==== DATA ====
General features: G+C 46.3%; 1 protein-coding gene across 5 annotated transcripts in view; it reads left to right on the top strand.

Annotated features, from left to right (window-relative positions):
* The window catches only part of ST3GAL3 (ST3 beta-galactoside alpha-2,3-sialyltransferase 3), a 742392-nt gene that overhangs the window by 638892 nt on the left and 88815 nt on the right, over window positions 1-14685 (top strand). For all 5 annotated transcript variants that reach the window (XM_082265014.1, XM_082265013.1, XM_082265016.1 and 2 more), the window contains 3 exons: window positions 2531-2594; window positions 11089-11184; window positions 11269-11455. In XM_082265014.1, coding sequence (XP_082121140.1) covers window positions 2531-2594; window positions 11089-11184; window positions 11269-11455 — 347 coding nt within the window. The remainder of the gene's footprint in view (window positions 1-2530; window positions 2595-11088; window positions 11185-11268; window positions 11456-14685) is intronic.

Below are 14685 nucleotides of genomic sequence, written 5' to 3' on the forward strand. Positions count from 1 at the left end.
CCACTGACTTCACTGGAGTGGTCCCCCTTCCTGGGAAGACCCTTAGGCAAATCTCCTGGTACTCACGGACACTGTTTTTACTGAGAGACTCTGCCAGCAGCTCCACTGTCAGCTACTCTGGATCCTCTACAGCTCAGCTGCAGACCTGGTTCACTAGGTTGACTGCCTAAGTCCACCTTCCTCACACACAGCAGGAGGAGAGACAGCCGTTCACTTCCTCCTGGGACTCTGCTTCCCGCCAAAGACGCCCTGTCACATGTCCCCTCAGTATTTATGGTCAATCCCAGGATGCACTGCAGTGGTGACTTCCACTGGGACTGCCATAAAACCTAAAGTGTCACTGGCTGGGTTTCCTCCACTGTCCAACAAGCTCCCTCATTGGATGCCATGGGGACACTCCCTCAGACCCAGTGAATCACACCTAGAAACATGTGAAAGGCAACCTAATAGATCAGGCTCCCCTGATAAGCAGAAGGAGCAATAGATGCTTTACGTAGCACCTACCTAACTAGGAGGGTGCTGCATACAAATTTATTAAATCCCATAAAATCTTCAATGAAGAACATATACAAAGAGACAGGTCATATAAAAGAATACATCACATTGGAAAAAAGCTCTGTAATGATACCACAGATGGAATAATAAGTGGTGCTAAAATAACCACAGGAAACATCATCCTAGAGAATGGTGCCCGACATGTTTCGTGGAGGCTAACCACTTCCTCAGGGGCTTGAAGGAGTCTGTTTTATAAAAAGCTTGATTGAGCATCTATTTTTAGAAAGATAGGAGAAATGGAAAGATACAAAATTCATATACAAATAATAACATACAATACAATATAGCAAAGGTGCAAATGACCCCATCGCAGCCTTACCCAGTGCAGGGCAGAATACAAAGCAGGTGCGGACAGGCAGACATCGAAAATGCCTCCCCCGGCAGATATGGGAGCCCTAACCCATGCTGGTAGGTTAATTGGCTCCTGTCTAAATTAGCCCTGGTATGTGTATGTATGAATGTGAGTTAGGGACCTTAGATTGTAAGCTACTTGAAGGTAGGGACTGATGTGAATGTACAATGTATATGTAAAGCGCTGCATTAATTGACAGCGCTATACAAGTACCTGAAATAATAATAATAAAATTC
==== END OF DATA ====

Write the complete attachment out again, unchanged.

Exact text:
General features: G+C 46.3%; 1 protein-coding gene across 5 annotated transcripts in view; it reads left to right on the top strand.

Annotated features, from left to right (window-relative positions):
* The window catches only part of ST3GAL3 (ST3 beta-galactoside alpha-2,3-sialyltransferase 3), a 742392-nt gene that overhangs the window by 638892 nt on the left and 88815 nt on the right, over window positions 1-14685 (top strand). For all 5 annotated transcript variants that reach the window (XM_082265014.1, XM_082265013.1, XM_082265016.1 and 2 more), the window contains 3 exons: window positions 2531-2594; window positions 11089-11184; window positions 11269-11455. In XM_082265014.1, coding sequence (XP_082121140.1) covers window positions 2531-2594; window positions 11089-11184; window positions 11269-11455 — 347 coding nt within the window. The remainder of the gene's footprint in view (window positions 1-2530; window positions 2595-11088; window positions 11185-11268; window positions 11456-14685) is intronic.

Below are 14685 nucleotides of genomic sequence, written 5' to 3' on the forward strand. Positions count from 1 at the left end.
CCACTGACTTCACTGGAGTGGTCCCCCTTCCTGGGAAGACCCTTAGGCAAATCTCCTGGTACTCACGGACACTGTTTTTACTGAGAGACTCTGCCAGCAGCTCCACTGTCAGCTACTCTGGATCCTCTACAGCTCAGCTGCAGACCTGGTTCACTAGGTTGACTGCCTAAGTCCACCTTCCTCACACACAGCAGGAGGAGAGACAGCCGTTCACTTCCTCCTGGGACTCTGCTTCCCGCCAAAGACGCCCTGTCACATGTCCCCTCAGTATTTATGGTCAATCCCAGGATGCACTGCAGTGGTGACTTCCACTGGGACTGCCATAAAACCTAAAGTGTCACTGGCTGGGTTTCCTCCACTGTCCAACAAGCTCCCTCATTGGATGCCATGGGGACACTCCCTCAGACCCAGTGAATCACACCTAGAAACATGTGAAAGGCAACCTAATAGATCAGGCTCCCCTGATAAGCAGAAGGAGCAATAGATGCTTTACGTAGCACCTACCTAACTAGGAGGGTGCTGCATACAAATTTATTAAATCCCATAAAATCTTCAATGAAGAACATATACAAAGAGACAGGTCATATAAAAGAATACATCACATTGGAAAAAAGCTCTGTAATGATACCACAGATGGAATAATAAGTGGTGCTAAAATAACCACAGGAAACATCATCCTAGAGAATGGTGCCCGACATGTTTCGTGGAGGCTAACCACTTCCTCAGGGGCTTGAAGGAGTCTGTTTTATAAAAAGCTTGATTGAGCATCTATTTTTAGAAAGATAGGAGAAATGGAAAGATACAAAATTCATATACAAATAATAACATACAATACAATATAGCAAAGGTGCAAATGACCCCATCGCAGCCTTACCCAGTGCAGGGCAGAATACAAAGCAGGTGCGGACAGGCAGACATCGAAAATGCCTCCCCCGGCAGATATGGGAGCCCTAACCCATGCTGGTAGGTTAATTGGCTCCTGTCTAAATTAGCCCTGGTATGTGTATGTATGAATGTGAGTTAGGGACCTTAGATTGTAAGCTACTTGAAGGTAGGGACTGATGTGAATGTACAATGTATATGTAAAGCGCTGCATTAATTGACAGCGCTATACAAGTACCTGAAATAATAATAATAAAATTC